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Oracle – Forward Slash Contd… (PL/SQL)

, 4 Nov 2013 CPOL
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Oracle SQL*Plus - Forward slash contd... (PL/SQL)


My friend was running an old PL/SQL script. The original developer seemed to have used another tool to run it, which was more pardoning with syntax than SQL*Plus. This exposed some new behaviors around (or lack of) forward slash.

The scripts were spooling into log files. For one of the scripts, he kept getting numbers!! Like:


It was puzzling, because we were not printing anything in the PL/SQL block except errors. After analyzing the code for a bit, we realized the script was missing the (REQUIRED) Forward slash after the PL/SQL block!!!

Here is a simple example:


i number;
select 1 into i from dual;

I just included <EOF> here to show that’s the end of file.

Run the above script on command line as:

sqlplus <login> @test.sql

Now, you will see number 9 printed. If you keep pressing enter now, number will start incrementing. Unless you know what’s going on here, you could just fill up the screen with numbers quickly, like so:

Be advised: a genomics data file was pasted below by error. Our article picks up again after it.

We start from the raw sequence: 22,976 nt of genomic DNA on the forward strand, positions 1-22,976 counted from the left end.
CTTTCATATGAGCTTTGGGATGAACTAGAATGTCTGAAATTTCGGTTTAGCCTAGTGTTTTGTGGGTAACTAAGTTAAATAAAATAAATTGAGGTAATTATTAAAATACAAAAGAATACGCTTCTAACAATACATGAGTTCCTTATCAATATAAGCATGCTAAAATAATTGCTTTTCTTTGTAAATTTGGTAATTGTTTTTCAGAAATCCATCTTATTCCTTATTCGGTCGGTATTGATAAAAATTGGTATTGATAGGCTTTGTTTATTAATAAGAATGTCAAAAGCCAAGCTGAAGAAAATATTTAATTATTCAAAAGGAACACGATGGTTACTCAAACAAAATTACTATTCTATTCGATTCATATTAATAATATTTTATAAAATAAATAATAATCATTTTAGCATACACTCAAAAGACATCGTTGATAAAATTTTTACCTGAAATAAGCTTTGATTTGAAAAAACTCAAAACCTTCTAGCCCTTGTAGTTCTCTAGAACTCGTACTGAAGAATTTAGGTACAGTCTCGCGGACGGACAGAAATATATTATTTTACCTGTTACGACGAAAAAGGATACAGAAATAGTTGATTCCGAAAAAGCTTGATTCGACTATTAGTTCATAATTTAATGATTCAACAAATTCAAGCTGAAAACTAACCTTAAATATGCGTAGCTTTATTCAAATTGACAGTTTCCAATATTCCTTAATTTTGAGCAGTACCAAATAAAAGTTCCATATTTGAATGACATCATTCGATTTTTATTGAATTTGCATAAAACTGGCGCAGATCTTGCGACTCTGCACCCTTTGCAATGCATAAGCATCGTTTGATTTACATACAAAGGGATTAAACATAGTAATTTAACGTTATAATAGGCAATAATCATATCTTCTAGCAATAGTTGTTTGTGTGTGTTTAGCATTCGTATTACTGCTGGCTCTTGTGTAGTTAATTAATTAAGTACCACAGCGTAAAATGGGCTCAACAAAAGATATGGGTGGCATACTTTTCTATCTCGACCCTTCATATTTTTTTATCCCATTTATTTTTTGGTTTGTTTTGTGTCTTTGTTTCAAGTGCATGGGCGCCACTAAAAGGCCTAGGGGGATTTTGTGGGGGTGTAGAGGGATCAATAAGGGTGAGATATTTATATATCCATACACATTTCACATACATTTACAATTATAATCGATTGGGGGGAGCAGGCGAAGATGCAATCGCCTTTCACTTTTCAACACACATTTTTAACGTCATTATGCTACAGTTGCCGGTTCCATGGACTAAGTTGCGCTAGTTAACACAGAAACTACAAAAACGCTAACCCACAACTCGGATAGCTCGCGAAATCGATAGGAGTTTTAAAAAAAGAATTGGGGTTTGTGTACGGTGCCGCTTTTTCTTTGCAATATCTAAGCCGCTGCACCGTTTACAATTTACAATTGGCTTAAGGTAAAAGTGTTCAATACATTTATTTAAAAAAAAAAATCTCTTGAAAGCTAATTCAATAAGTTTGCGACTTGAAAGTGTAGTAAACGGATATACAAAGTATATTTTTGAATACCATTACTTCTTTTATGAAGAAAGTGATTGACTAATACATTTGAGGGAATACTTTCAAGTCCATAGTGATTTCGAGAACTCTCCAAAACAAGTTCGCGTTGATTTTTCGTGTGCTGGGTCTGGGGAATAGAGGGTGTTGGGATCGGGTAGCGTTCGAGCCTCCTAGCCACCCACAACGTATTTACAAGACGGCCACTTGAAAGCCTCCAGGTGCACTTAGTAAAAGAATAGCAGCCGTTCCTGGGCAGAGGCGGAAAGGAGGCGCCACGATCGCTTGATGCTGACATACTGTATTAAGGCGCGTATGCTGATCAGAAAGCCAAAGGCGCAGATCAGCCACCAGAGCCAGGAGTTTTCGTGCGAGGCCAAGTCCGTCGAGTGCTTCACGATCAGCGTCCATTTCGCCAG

At this point, if you know the problem, you will just press a “/” and off it will go. Or you can do a CTRL-C to kill the script!!

The above behavior is because the script file was missing “/” at the end of PL/SQL block! So, next time you code your PL/SQL block, make sure to include that blessed “/” at the end of the block!

Filed under: CodeProject, Powerbuilder


This article, along with any associated source code and files, is licensed under The Code Project Open License (CPOL)


About the Author

Sam Varadarajan
Software Developer (Senior) City of Los Angeles
United States United States
Originally a Physics major, fell in love with Microprocessors and switched to Computer Science 20+ years ago. Since then, dabbled in various languages including, PowerBuilder, Oracle, Java, C, C++, Perl, Python etc. Constantly striving for quality and performance too.

I try to help fellow developers with technology as a way of "giving back to the community". Blogging became a natural extension of that effort. Still learning to perfect that art. If one new programmer out there benefits from this blog, my time and effort are fully worth it.

The underlying theme in my blogs is power and beauty of programming (and technology in general). A well written program gives me the sense of awe you get when you look at a man made wonder like Angkor Wat. You experience poetry, art, mystique, power all at once. A program and the troubleshooting that ensues also gives you a feeling you get while reading a mystery novel!

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